Court hears Najib’s final appeal
Malaysian ex-leader starts bid to overturn jail sentence
Malaysia’s top court on Thursday began hearing ex-leader Najib Razak’s appeal to overturn his jail sentence for corruption in a high-stakes legal gambit that could see him locked up or potentially launching a political comeback.
The Federal Court on Tuesday dismissed the former prime minister’s plea for a retrial, clearing the way for the hearings, which will be held until August 26.
But as the hearing started, lead defense lawyer Hisyam Teh Poh Teik surprised the court by telling the panel of five judges that he wanted to be discharged from the case, sending the tribunal into a recess.
The hearing resumed after two hours, with the court refusing to discharge Hisyam and Chief Justice Tengku Maimun Tuan Mat ordering the prosecution to present its case.
Najib, 69, listened attentively to the proceedings, his two children seated directly behind him.
The former leader and his ruling party were roundly defeated in 2018 elections following allegations of their involvement in a multibillion-dollar scandal at state fund 1MDB.
He and his associates were accused of stealing billions of dollars from the country’s investment vehicle and spending it on everything from high-end real estate to pricey art.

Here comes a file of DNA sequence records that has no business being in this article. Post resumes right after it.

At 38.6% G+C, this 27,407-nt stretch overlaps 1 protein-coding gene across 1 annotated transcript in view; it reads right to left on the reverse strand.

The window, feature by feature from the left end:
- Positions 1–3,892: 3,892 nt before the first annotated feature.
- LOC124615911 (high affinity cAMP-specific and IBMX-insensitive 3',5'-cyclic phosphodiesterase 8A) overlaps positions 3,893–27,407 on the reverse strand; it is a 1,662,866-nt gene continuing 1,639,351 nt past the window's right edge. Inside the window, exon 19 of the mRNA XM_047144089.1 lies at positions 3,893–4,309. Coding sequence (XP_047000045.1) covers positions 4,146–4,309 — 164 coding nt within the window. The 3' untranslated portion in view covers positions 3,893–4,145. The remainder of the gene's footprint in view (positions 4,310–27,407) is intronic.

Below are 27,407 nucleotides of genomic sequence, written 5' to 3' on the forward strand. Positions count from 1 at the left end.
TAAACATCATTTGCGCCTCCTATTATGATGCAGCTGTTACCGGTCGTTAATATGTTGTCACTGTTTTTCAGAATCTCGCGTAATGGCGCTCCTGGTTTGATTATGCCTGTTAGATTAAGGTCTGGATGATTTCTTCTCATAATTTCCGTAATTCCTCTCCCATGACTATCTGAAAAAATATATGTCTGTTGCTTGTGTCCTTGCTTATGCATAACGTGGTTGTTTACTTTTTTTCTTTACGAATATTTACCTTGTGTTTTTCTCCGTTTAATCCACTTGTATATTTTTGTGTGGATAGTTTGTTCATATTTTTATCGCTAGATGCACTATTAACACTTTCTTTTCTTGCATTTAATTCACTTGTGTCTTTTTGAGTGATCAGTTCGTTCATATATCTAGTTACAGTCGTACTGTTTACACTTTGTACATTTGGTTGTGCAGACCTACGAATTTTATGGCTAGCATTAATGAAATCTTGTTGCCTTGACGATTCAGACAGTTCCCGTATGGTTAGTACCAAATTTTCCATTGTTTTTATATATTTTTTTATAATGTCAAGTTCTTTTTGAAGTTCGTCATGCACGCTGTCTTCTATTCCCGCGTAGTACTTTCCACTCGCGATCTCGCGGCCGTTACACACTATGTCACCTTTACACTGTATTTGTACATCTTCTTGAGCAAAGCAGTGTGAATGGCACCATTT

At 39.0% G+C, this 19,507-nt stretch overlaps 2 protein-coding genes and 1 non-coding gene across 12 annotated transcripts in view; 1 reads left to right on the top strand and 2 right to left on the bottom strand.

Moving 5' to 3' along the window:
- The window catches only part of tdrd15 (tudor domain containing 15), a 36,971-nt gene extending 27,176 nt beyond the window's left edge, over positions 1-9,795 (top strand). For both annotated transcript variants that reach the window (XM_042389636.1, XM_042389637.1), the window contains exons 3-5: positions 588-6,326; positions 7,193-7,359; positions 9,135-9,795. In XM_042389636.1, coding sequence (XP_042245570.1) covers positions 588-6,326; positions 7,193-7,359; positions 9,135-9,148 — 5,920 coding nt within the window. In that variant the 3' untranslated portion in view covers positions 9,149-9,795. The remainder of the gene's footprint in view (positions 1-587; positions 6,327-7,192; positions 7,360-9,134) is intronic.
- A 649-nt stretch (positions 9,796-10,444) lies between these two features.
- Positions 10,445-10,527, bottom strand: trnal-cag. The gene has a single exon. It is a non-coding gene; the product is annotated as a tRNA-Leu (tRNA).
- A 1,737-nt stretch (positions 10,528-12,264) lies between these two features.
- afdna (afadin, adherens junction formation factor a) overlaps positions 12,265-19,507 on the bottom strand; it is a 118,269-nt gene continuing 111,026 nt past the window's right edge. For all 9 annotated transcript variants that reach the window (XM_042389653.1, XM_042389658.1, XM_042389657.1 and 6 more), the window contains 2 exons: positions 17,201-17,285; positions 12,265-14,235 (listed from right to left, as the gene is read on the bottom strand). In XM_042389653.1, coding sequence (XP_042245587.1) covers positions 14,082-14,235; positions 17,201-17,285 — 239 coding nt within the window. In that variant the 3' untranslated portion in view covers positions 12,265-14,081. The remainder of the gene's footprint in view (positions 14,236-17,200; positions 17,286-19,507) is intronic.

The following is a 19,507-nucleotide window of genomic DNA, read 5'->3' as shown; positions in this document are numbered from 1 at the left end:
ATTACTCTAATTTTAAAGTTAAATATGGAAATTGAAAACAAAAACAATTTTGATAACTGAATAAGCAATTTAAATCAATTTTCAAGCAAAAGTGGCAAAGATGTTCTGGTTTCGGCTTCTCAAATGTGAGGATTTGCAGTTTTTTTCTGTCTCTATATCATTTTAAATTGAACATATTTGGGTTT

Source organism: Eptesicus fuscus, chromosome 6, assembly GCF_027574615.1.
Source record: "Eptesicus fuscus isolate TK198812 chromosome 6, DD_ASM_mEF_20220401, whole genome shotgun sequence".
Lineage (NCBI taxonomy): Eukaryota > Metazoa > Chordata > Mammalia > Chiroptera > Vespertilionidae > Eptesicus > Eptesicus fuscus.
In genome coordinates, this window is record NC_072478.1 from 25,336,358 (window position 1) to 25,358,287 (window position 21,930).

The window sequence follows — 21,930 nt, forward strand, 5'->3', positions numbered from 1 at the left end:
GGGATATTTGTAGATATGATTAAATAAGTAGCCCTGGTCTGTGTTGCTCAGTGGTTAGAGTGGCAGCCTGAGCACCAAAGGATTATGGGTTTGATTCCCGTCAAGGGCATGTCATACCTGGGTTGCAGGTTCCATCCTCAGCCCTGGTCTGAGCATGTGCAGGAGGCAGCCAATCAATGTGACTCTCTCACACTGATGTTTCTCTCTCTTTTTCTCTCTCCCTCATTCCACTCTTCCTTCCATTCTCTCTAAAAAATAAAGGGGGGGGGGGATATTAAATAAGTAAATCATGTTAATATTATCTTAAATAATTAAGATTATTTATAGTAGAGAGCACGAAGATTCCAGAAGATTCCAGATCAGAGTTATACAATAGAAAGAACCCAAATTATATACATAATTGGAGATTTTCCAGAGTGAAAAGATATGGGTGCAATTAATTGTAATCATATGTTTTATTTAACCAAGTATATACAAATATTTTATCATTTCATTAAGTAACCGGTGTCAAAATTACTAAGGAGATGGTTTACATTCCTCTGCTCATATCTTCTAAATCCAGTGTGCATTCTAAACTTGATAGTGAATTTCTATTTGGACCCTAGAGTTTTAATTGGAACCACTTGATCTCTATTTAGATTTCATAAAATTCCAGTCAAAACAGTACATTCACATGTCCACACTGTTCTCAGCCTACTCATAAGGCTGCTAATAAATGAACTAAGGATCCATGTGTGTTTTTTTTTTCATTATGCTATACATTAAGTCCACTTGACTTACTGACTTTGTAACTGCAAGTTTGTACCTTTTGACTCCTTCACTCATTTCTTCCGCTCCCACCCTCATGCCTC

Following a lengthy High Court trial, Najib was found guilty of abuse of power, money laundering and criminal breach of trust over the transfer of 42 million ringgit ($10.1 million) from former 1MDB unit SRC International to his personal bank account.
He was sentenced to 12 years in jail in July 2020, though he has not been sent to prison while the appeals process plays out.
An appellate court in December 2021 rejected his appeal, prompting him to mount a final plea before the Federal Court.
Najib had been hoping the court would grant a full retrial but that request was unanimously rejected on Tuesday.
Dressed in a dark suit and white mask, Najib arrived in court earlier Thursday and waved to about 70 supporters, who shouted “bossku,” meaning “my boss,” which has turned into a rallying cry among his defenders.
Government prosecutor V. Sithambaram said the funds that went into Najib’s bank account “were used for his personal expenses like buying Chanel watches and to pay credit cards.”
Najib “wielded supreme power in SRC. The appellant was actually running SRC. And the board sat there and listened,” the prosecutor said.
If the conviction is upheld, Najib will begin serving his jail sentence immediately, lawyers said.
An acquittal, however, could propel him into contention for his former political post, as he remains popular in Malaysia despite the scandal that plagued his administration.
He remains an elected member of parliament with the United Malays National Organization, the leading party in the current government.